March factory output falls, steepest in almost 2 years

REUTERS

PHILIPPINE FACTORIES posted their worst performance in 23 months after output fell by 0.8% in March, according to the local statistics agency.

This was a reversal of the 7.2% growth in February, based on the results of the Philippine Statistics Authority’s (PSA) Monthly Integrated Survey of Selected Industries. Factory output rose by 6% in March last year.

Robert Dan J. Roces, chief economist at Security Bank Corp., blamed rising material costs and softening domestic demand for the plunge in the output as measured by the volume of production index.

“Deterioration in operations due to this seems likely, given the substantial output drop compared with February’s revised growth,” he said via Viber.

The production decline suggests potentially weaker demand and production challenges, he added.

Month on month, the manufacturing sector’s output rose by 0.8%, compared with 0.5% in February. Stripping out seasonality factors, factory output declined by 4.7%. 

Output growth slowed to 3% last quarter from 5.5% a year earlier.

This was probably due to inflation, high interest rates and the global economic uncertainty, Mr. Roces said.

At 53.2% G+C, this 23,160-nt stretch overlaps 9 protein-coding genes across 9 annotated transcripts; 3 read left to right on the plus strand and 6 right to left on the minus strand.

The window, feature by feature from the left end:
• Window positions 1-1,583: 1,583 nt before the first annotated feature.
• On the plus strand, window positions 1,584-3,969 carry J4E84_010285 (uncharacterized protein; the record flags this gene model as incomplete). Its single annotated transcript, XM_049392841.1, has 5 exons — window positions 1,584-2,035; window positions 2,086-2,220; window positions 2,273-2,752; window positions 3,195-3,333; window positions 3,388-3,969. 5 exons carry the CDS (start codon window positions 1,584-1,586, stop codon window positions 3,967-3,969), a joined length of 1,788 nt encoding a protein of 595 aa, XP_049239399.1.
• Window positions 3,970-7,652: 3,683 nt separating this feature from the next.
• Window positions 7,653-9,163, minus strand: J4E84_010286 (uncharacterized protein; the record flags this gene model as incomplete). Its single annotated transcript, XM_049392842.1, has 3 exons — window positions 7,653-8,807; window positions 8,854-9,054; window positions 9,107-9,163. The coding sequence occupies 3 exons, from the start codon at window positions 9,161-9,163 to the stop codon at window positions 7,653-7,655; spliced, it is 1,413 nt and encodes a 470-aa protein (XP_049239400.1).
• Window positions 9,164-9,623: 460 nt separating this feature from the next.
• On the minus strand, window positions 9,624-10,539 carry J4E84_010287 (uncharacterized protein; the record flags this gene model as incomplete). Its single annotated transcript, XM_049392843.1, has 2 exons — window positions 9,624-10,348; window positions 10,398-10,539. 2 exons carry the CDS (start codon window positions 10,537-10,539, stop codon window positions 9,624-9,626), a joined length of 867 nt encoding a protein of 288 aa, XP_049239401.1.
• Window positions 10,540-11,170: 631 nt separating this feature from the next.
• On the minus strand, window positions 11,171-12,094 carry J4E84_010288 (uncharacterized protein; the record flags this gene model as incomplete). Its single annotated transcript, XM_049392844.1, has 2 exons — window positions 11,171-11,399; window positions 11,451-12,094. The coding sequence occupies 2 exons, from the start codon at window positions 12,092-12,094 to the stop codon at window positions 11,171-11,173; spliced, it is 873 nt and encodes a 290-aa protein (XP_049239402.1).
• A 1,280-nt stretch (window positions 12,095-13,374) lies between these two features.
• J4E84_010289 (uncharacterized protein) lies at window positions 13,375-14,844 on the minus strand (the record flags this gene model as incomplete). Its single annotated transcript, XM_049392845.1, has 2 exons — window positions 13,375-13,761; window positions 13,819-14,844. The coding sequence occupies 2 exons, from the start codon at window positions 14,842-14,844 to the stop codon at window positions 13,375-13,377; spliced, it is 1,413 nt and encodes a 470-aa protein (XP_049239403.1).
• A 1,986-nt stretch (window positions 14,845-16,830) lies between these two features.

Inflation quickened for the third straight month to 3.8% in April. It was 3.7% in March and 3.4% in February.

Markets expect the Philippine central bank to delay interest rate cuts because of this. The Monetary Board has kept its key rate to a 17-year high of 6.5% after increasing it by 450 basis points (bps) from May 2022 to October 2023.   

Philippine Chamber of Commerce and Industry (PCCI) President George T. Barcelon attributed the March contraction to weak demand in the retail sector, the peso’s depreciation against the dollar and higher import costs. 

Manufacturers could also not pass on their costs given the weak market, he said by telephone. Mr. Barcelon expects factory output growth to slow this year.

Average capacity utilization averaged 75.3% in March compared with 75.1% a month earlier and 73.6% a year ago.

In contrast to the PSA report, S&P Global Purchasing Managers’ Index (PMI) for March was 50.9, suggesting that factory activity expanded, though slower than in January.

A reading above 50 shows expansion in manufacturing activity, anything below 50 shows the opposite.

The index was 52.2 in April, the strongest improvement in five months.

The statistics agency said the factory output decline in March was driven by the manufacture of food products, which contracted by 8.1%. Food products account for 18.7% of manufacturing activity.

Also contributing to the decline was computer, electronic and optical products, whose growth slowed to 5.3%, and coke and refined petroleum products, whose growth slowed to 10.2%.

Out of the remaining 19 industry divisions, 12 posted yearly declines, while seven recorded higher growth, the PSA said.

The manufacture of chemical and chemical products had the highest growth at 29.1%. — Abigail Marie P. Yraola